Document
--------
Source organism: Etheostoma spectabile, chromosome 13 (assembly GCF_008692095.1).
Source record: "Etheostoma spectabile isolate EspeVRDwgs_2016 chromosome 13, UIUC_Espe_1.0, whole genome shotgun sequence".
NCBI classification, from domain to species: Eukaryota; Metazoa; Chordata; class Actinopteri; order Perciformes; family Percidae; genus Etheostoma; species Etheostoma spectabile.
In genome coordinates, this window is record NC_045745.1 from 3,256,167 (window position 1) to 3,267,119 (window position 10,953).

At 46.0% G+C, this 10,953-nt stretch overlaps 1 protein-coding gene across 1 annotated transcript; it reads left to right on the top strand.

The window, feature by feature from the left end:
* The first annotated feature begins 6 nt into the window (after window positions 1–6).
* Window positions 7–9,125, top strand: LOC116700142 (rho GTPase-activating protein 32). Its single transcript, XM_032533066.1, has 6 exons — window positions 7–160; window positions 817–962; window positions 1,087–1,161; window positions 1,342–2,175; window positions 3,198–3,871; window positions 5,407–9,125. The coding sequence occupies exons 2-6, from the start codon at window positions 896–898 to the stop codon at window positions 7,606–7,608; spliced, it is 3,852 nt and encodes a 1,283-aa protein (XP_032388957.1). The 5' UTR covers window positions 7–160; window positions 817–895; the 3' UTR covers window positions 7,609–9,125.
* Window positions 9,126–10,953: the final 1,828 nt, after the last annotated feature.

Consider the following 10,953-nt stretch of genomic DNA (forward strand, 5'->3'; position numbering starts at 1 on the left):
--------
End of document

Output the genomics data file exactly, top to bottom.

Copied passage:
Source organism: Etheostoma spectabile, chromosome 13 (assembly GCF_008692095.1).
Source record: "Etheostoma spectabile isolate EspeVRDwgs_2016 chromosome 13, UIUC_Espe_1.0, whole genome shotgun sequence".
NCBI classification, from domain to species: Eukaryota; Metazoa; Chordata; class Actinopteri; order Perciformes; family Percidae; genus Etheostoma; species Etheostoma spectabile.
In genome coordinates, this window is record NC_045745.1 from 3,256,167 (window position 1) to 3,267,119 (window position 10,953).

At 46.0% G+C, this 10,953-nt stretch overlaps 1 protein-coding gene across 1 annotated transcript; it reads left to right on the top strand.

The window, feature by feature from the left end:
* The first annotated feature begins 6 nt into the window (after window positions 1–6).
* Window positions 7–9,125, top strand: LOC116700142 (rho GTPase-activating protein 32). Its single transcript, XM_032533066.1, has 6 exons — window positions 7–160; window positions 817–962; window positions 1,087–1,161; window positions 1,342–2,175; window positions 3,198–3,871; window positions 5,407–9,125. The coding sequence occupies exons 2-6, from the start codon at window positions 896–898 to the stop codon at window positions 7,606–7,608; spliced, it is 3,852 nt and encodes a 1,283-aa protein (XP_032388957.1). The 5' UTR covers window positions 7–160; window positions 817–895; the 3' UTR covers window positions 7,609–9,125.
* Window positions 9,126–10,953: the final 1,828 nt, after the last annotated feature.

Consider the following 10,953-nt stretch of genomic DNA (forward strand, 5'->3'; position numbering starts at 1 on the left):